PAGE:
5. Uphold fundamental human rights
This initiative should be the foundation for every mining company operating in the world. Respect for human rights is a key aspect of sustainable development and it’s one of the biggest principles adopted by organizations like the ICMM and World Gold Council.
“Respect for local societies and human rights are of particular importance for responsible gold-mining companies,” according to the World Gold Council. “Many companies undertake their own social responsibility programs, as well as sign up to international standards such as the Voluntary Principles on Security and Human Rights.”
6. Reclamation innovations
Mine site closure and reclamation is a vital element of mining. Not only does it requires an immense amount of planning, designing and implementation, but it requires transitioning mine operations to post mining and then planning for the socio-economic challenges that may lie ahead.
At Goldcorp’s former San Martin mine in Honduras, the company has turned what used to be a mining camp into a 31-room ecology center with an eco-tourism themed hotel with a restaurant, swimming pool and other amenities.
Anglo American has created the Mine Closure Toolbox (MCT) program, a detailed initiative for ensuring the company leaves a positive and sustainable legacy for all its host communities after operations have ended.
Vale invests $150mn to extend life of Manitoba operations
Vale has announced a $150mn CAD investment to extend current mining activities in Thompson, Manitoba by 10 years while aggressive exploration drilling of known orebodies holds the promise of mining well past 2040.
Global energy transition is boosting the market for nickel
The Thompson Mine Expansion is a two-phase project. The announcement represents Phase 1 and includes critical infrastructure such as new ventilation raises and fans, increased backfill capacity and additional power distribution. The changes are forecast to improve current production by 30%.
“This is the largest single investment we have made in our Thompson operations in the past two decades,” said Mark Travers, Executive Vice-President for Base Metals with Vale. “It is significant news for our employees, for the Thompson community and for the Province of Manitoba.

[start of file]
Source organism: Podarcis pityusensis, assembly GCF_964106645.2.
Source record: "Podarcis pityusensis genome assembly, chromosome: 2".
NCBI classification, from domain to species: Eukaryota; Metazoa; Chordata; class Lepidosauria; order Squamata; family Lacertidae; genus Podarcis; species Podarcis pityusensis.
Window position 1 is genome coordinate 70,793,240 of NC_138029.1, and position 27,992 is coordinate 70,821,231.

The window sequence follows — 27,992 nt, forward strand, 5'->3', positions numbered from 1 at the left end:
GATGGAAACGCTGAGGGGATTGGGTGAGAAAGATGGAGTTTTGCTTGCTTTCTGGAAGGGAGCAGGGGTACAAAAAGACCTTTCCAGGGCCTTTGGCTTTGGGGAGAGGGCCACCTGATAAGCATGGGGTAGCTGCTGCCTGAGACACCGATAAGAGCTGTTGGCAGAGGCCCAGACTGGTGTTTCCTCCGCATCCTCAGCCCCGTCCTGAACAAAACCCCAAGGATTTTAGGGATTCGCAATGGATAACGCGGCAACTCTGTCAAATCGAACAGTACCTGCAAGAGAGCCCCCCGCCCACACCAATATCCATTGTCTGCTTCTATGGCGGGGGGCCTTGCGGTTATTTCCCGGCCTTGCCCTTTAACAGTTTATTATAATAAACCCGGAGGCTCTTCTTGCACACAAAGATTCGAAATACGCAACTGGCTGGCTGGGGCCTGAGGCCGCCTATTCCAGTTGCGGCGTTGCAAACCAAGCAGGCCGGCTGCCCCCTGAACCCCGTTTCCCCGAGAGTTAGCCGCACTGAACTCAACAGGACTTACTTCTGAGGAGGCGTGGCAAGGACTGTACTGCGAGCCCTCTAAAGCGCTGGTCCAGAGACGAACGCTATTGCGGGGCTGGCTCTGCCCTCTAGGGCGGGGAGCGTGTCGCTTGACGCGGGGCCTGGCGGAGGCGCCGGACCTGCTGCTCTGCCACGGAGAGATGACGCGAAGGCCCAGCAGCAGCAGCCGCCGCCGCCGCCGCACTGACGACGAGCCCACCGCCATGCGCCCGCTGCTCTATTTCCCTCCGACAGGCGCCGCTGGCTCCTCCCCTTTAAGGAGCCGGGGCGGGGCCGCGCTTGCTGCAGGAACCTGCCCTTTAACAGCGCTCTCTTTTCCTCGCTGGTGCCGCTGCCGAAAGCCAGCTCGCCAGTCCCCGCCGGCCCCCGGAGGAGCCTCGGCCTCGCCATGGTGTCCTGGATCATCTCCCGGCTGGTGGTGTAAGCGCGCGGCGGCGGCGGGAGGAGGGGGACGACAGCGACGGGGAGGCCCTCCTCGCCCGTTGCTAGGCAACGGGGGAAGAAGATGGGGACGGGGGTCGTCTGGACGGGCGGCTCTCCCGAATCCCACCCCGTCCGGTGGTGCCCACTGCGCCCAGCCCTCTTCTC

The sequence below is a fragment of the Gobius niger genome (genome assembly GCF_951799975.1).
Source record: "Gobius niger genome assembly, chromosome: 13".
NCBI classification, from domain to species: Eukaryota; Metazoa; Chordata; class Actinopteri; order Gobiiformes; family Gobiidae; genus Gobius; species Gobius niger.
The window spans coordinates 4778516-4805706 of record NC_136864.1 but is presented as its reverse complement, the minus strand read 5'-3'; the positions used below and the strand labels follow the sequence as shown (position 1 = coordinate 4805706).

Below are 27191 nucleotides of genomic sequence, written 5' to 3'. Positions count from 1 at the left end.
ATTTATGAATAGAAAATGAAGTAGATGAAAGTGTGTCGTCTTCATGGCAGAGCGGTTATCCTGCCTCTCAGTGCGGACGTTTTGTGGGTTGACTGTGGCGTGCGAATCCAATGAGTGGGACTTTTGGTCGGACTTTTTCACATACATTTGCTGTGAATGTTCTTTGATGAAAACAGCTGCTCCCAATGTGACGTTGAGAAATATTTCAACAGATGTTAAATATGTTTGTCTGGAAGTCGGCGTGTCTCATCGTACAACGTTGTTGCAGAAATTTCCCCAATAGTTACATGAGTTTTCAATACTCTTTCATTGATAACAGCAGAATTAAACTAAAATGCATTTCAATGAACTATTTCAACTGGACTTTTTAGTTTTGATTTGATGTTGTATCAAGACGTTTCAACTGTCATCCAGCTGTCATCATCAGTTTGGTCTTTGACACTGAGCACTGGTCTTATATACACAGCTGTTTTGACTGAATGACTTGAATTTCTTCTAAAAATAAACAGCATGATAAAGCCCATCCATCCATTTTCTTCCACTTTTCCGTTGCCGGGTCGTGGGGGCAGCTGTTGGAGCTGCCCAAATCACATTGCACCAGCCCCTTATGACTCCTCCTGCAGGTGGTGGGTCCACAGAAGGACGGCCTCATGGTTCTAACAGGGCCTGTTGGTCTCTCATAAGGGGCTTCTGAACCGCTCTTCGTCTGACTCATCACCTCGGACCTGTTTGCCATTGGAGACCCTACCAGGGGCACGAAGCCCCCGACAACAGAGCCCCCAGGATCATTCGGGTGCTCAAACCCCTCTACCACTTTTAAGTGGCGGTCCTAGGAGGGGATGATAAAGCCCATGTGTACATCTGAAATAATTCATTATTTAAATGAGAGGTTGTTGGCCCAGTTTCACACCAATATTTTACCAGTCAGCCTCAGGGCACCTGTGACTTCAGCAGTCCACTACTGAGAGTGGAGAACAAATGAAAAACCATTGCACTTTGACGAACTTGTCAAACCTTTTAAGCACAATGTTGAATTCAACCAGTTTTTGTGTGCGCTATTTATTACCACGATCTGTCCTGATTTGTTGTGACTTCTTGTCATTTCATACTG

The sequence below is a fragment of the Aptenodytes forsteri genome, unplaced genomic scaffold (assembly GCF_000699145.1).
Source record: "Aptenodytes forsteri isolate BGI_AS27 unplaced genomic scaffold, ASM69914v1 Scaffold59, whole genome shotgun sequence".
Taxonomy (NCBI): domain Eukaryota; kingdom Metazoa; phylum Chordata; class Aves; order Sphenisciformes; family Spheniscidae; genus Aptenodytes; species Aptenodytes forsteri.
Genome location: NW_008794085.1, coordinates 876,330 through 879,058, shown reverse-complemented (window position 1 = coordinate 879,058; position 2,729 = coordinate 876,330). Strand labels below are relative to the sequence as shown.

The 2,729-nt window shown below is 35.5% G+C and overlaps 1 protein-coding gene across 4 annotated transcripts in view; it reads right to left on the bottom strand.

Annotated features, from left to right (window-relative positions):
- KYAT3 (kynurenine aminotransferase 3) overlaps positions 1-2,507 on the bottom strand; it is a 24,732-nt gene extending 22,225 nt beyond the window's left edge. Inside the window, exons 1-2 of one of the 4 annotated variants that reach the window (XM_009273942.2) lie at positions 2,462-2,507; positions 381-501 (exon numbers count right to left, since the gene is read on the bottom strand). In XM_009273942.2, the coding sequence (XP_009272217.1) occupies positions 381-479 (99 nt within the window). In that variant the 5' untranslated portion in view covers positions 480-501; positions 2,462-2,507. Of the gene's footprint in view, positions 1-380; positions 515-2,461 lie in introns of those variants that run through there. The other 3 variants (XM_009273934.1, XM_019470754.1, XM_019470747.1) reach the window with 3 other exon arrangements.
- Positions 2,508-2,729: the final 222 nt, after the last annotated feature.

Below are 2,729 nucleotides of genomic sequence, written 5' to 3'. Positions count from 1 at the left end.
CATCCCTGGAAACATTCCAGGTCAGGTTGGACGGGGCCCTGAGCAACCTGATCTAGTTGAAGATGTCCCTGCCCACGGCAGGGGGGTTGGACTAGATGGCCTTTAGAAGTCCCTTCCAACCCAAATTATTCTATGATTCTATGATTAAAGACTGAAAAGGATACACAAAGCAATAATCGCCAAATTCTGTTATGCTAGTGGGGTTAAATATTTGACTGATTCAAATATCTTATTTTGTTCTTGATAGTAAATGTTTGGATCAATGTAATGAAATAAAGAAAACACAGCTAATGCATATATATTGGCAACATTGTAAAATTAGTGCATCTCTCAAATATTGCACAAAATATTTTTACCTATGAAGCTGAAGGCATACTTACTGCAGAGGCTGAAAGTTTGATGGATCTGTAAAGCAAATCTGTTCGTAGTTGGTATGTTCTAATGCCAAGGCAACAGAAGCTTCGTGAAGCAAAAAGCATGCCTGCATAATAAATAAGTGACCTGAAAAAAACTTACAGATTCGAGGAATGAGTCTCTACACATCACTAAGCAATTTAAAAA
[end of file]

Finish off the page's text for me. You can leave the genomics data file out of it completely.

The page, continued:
“The global movement to electric vehicles, renewable energies and carbon reduction has shone a welcome spotlight on nickel – positioning the metal we mine as a key contributor to a greener future and boosting world demand. We are proud that Thompson can be part of that future and part of the low carbon solution.”
Vale continues drilling program at Manitoba
Coupled with today’s announcement, Vale is continuing an extensive drilling program to further define known orebodies and search for new mineralization.
“This $150mn investment is just one part of our ambitious Thompson turnaround story. It is an indicator of our confidence in a long future for the Thompson operations,” added Dino Otranto, Chief Operating Officer for Vale’s North Atlantic Base Metals operations.
“Active collaboration between our design team, technical services, USW Local 6166, and our entire Thompson workforce has delivered a safe, efficient and fit-for-purpose plan that will enable us to extract the Thompson nickel resources for many years to come.”
The Thompson orebody was first discovered in 1956 by Vale (then known as Inco) following the adoption of new exploration technology and the largest exploration program to-date in the company’s history. Mining of the Thompson orebody began in 1961.
“We see the lighting of a path forward to a sustainable and prosperous future for Vale Base Metals in Manitoba,” said Gary Annett, General Manager of Vale’s Manitoba Operations.